The real Katerfelto " traded most profitably upon the credulity of the public..."

I think that Chloe realized this when it recoiled when Alex lit a match. It explains the power Katefelto held over the other atticans who were so afraid of fire because the Removal Firm would take them from the attic. He used darkness for fear because it was aplenty in the attic and fire was not permitted.
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Re: Attica Question #10 ~ Katerfelto

Unread postby Liz » Thu Sep 17, 2009 9:21 pm

I love that Garry brought out the concept that the only thing you have to fear is fear itself. Don’t let it conquer you. We can miss out on so many of life’s pleasures and achievements if we let fear get in our way.

I was initially afraid of and anxious about Katerfelto. But then he seemed to fade into the background, and the Removal Firm took his place as the most feared in the attic. Do you think he slipped away because the children were so brave?
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Re: Attica Question #10 ~ Katerfelto

Unread postby fansmom » Thu Sep 17, 2009 9:47 pm

Liz wrote:Do you think he slipped away because the children were so brave?
Yes, I do. Any foe they faced, when faced with knowledge and courage, was overcome.

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Re: Attica Question #10 ~ Katerfelto

Unread postby Theresa » Thu Sep 17, 2009 10:01 pm

Gustavus Katterfelto (or Katerfelto) (died 1799) was a quack doctor and conjurer, born in Prussia.

About 1782 he came to London, where his advertisements in the newspapers, headed "Wonders! Wonders! Wonders!", enabled him to trade most profitably upon the credulity of the public during the widespread influenza epidemic of that year. A tall man who dressed in a long black gown and square cap,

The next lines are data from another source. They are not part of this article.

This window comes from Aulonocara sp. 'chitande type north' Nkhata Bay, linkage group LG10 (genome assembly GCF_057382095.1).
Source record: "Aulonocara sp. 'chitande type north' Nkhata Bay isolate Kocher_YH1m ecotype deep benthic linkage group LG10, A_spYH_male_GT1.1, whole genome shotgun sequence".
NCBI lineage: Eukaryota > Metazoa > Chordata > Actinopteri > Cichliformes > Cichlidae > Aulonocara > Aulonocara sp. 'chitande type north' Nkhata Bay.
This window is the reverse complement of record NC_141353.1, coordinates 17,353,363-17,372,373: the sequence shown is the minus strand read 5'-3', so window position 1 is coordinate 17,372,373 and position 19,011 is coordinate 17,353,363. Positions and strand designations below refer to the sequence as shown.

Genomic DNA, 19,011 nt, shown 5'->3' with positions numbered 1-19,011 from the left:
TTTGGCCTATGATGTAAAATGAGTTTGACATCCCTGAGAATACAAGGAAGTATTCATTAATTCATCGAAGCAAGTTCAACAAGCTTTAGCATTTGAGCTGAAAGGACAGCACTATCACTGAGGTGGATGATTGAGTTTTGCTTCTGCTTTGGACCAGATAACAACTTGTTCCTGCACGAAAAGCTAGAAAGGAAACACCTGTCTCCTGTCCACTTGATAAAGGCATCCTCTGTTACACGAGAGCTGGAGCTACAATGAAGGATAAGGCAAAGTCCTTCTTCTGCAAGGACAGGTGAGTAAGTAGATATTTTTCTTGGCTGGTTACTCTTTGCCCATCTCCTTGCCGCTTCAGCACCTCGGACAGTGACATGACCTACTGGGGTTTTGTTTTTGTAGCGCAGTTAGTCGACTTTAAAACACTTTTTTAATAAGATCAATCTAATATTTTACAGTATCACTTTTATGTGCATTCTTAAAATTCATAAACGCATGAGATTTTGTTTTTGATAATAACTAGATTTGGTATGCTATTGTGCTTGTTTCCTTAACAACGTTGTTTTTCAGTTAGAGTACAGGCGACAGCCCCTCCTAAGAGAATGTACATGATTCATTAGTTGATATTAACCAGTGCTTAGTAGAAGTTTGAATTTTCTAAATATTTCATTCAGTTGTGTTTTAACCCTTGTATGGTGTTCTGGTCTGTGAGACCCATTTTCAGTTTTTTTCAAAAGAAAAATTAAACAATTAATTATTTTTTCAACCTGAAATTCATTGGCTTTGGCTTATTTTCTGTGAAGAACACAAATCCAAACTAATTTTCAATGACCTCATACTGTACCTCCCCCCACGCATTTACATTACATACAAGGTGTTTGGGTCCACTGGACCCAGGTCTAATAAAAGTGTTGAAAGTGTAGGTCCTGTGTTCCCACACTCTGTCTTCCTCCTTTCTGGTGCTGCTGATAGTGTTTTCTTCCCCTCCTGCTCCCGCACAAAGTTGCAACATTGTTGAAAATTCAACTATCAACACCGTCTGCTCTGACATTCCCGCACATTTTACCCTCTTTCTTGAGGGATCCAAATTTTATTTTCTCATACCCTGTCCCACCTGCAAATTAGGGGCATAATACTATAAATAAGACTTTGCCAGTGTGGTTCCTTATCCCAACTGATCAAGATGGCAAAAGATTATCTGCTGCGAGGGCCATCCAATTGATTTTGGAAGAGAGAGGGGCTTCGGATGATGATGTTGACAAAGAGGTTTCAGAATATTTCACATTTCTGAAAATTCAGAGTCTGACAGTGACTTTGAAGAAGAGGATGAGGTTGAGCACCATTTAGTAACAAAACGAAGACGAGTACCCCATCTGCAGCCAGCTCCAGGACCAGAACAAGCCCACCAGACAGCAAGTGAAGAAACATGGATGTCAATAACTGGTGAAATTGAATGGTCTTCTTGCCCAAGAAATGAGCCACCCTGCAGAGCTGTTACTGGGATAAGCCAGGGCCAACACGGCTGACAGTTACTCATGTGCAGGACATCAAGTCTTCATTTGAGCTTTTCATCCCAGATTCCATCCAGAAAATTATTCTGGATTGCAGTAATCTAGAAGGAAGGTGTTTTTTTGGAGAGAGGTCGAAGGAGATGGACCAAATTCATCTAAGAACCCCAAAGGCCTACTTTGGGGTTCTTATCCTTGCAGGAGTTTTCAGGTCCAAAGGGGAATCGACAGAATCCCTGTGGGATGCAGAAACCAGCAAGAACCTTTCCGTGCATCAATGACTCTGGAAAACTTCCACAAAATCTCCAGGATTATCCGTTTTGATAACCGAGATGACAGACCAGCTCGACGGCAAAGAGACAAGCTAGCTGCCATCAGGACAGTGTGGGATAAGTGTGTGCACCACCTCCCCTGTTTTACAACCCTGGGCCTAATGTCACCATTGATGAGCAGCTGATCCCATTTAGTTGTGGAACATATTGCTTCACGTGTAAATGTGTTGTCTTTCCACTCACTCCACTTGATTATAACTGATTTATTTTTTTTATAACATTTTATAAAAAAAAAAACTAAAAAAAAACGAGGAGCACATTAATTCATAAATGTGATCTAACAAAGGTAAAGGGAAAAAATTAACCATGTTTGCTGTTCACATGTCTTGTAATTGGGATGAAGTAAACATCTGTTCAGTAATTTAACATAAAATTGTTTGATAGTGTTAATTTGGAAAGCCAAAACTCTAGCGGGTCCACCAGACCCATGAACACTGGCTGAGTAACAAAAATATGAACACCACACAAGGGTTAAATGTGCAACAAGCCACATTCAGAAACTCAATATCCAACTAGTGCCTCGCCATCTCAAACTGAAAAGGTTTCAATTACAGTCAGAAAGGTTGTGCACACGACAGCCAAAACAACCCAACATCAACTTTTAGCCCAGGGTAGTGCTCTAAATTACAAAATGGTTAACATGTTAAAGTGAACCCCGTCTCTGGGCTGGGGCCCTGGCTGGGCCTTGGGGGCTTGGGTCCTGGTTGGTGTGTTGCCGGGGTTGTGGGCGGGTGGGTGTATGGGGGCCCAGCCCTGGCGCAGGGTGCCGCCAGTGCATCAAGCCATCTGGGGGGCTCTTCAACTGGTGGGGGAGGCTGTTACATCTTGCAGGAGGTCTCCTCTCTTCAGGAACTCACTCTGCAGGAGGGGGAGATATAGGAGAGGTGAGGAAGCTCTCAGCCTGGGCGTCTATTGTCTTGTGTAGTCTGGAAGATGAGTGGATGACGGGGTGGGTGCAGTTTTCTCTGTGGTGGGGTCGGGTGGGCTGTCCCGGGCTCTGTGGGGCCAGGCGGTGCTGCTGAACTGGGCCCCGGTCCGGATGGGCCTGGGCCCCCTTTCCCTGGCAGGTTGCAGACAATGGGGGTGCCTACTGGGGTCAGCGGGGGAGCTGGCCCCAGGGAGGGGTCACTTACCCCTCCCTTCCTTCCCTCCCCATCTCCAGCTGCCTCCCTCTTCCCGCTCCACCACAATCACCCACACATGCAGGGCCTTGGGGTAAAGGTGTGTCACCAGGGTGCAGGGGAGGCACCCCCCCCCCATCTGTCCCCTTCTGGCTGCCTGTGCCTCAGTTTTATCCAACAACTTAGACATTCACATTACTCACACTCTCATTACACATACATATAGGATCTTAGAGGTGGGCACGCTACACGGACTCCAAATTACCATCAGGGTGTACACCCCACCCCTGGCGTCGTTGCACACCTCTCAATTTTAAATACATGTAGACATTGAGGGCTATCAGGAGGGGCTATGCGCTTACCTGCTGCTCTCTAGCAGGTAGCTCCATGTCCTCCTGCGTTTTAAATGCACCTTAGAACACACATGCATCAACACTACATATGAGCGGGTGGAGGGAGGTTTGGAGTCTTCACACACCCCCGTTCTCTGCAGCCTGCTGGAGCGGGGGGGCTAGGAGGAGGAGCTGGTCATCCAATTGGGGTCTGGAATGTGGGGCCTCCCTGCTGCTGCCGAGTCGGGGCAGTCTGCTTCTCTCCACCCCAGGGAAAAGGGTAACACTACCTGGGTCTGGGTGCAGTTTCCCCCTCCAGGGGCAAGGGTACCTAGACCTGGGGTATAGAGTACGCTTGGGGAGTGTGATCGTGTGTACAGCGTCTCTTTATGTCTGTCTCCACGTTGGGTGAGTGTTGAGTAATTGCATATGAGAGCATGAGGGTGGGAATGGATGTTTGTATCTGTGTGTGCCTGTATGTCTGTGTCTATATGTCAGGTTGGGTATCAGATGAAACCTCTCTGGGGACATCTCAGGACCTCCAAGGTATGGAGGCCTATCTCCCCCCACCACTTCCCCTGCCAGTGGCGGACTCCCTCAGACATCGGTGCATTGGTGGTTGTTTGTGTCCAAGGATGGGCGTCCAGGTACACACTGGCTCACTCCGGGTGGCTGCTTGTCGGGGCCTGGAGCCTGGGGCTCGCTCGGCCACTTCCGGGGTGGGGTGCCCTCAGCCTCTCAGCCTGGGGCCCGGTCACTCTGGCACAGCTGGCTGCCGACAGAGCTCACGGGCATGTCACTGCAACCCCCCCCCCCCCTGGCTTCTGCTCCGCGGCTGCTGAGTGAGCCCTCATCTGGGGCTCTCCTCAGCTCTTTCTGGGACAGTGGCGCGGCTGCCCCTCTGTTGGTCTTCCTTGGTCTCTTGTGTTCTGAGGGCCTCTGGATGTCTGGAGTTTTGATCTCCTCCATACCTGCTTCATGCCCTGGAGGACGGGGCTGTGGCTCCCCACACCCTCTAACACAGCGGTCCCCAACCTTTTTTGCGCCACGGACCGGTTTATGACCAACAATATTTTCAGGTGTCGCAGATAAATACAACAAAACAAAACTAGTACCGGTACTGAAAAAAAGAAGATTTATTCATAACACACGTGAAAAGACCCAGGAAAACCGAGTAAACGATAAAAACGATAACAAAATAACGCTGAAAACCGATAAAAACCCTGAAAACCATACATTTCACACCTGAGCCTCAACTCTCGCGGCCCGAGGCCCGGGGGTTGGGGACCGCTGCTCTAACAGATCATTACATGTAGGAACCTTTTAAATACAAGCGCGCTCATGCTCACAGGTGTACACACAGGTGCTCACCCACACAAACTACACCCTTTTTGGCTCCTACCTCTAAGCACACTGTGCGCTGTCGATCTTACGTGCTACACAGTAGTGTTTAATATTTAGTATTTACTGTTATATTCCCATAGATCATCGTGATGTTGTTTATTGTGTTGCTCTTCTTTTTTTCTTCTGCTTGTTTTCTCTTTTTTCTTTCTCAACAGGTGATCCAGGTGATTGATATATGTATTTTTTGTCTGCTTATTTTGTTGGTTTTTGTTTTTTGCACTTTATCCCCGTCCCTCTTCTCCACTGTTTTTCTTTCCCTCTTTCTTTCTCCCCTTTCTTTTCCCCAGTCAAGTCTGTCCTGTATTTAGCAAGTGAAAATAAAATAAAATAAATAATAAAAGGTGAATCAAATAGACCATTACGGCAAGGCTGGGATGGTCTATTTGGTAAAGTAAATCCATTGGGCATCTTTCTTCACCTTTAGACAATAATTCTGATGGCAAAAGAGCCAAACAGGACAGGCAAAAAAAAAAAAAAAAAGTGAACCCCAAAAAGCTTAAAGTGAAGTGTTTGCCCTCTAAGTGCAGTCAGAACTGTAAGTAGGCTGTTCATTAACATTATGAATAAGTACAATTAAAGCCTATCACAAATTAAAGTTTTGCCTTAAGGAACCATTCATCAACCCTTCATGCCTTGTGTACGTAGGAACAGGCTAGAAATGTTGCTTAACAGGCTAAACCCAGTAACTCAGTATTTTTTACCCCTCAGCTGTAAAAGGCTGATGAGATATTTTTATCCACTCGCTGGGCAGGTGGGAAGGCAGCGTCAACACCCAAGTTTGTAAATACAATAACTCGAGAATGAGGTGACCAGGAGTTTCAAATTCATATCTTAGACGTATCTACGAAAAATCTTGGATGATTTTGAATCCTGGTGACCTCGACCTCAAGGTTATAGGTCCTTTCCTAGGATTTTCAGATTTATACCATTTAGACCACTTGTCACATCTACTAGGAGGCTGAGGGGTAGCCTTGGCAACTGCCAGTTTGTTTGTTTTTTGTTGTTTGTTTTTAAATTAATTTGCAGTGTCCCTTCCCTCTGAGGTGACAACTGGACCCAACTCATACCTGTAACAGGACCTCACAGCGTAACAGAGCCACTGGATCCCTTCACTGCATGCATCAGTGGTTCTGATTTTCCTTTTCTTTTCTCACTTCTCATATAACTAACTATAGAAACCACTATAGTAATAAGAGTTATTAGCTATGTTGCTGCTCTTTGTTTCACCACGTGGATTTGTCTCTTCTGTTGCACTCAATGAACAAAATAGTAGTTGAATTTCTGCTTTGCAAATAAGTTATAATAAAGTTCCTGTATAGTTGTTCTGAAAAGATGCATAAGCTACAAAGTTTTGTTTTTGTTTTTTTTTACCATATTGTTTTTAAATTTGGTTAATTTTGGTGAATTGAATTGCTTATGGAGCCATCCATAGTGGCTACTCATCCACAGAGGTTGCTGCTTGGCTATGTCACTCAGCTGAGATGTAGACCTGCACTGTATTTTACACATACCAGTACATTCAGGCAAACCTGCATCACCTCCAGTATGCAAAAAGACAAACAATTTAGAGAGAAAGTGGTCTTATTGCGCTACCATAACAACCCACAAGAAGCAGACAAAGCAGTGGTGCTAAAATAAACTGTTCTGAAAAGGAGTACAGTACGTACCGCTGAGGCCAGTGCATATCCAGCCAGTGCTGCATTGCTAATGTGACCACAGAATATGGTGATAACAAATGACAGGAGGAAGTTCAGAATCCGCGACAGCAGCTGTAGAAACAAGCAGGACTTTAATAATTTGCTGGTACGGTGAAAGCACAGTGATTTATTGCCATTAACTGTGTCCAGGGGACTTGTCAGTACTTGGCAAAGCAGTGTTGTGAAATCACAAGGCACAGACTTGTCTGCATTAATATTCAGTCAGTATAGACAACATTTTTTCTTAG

Well, this has to be where Garry got the name for the creature. On page 101 -- Katerfelto whirled around them. Now it was in its favourite form, that of a charlatan dressed in a long black gown with a black square cap.

I looked up a definition for charlatan...just to be sure I had it right. One of the definitions was "A flamboyant deceiver." Sounds exactly like the original Katterfelto as well as the Attican Katerfelto.

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Re: Attica Question #10 ~ Katerfelto

Unread postby Theresa » Thu Sep 17, 2009 10:01 pm

fansmom wrote:
Liz wrote:Do you think he slipped away because the children were so brave?
Yes, I do. Any foe they faced, when faced with knowledge and courage, was overcome.

Good observation, fansmom. :ok:

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Re: Attica Question #10 ~ Katerfelto

Unread postby Liz » Thu Sep 17, 2009 11:29 pm

Theresa wrote:
Gustavus Katterfelto (or Katerfelto) (died 1799) was a quack doctor and conjurer, born in Prussia.

About 1782 he came to London, where his advertisements in the newspapers, headed "Wonders! Wonders! Wonders!", enabled him to trade most profitably upon the credulity of the public during the widespread influenza epidemic of that year. A tall man who dressed in a long black gown and square cap,


Well, this has to be where Garry got the name for the creature. On page 101 -- Katerfelto whirled around them. Now it was in its favourite form, that of a charlatan dressed in a long black gown with a black square cap.

I looked up a definition for charlatan...just to be sure I had it right. One of the definitions was "A flamboyant deceiver." Sounds exactly like the original Katterfelto as well as the Attican Katerfelto.

Well, thanks for finding that quote, T. That went right over my head as I did not look up Katerfelto until I was beyond that point in the book. And based on that quote, methinks there is a correlation between the real Katerfelto and the character Katerfelto. This is a prime example of how this book is more than just a young adult book. How many middle-schoolers (or even high-schoolers) are going to know about Katerfelto, let alone look him up?…..not my kids.
You can't judge a book by its cover.

The only thing that matters is the ending. It's the most important part of the story.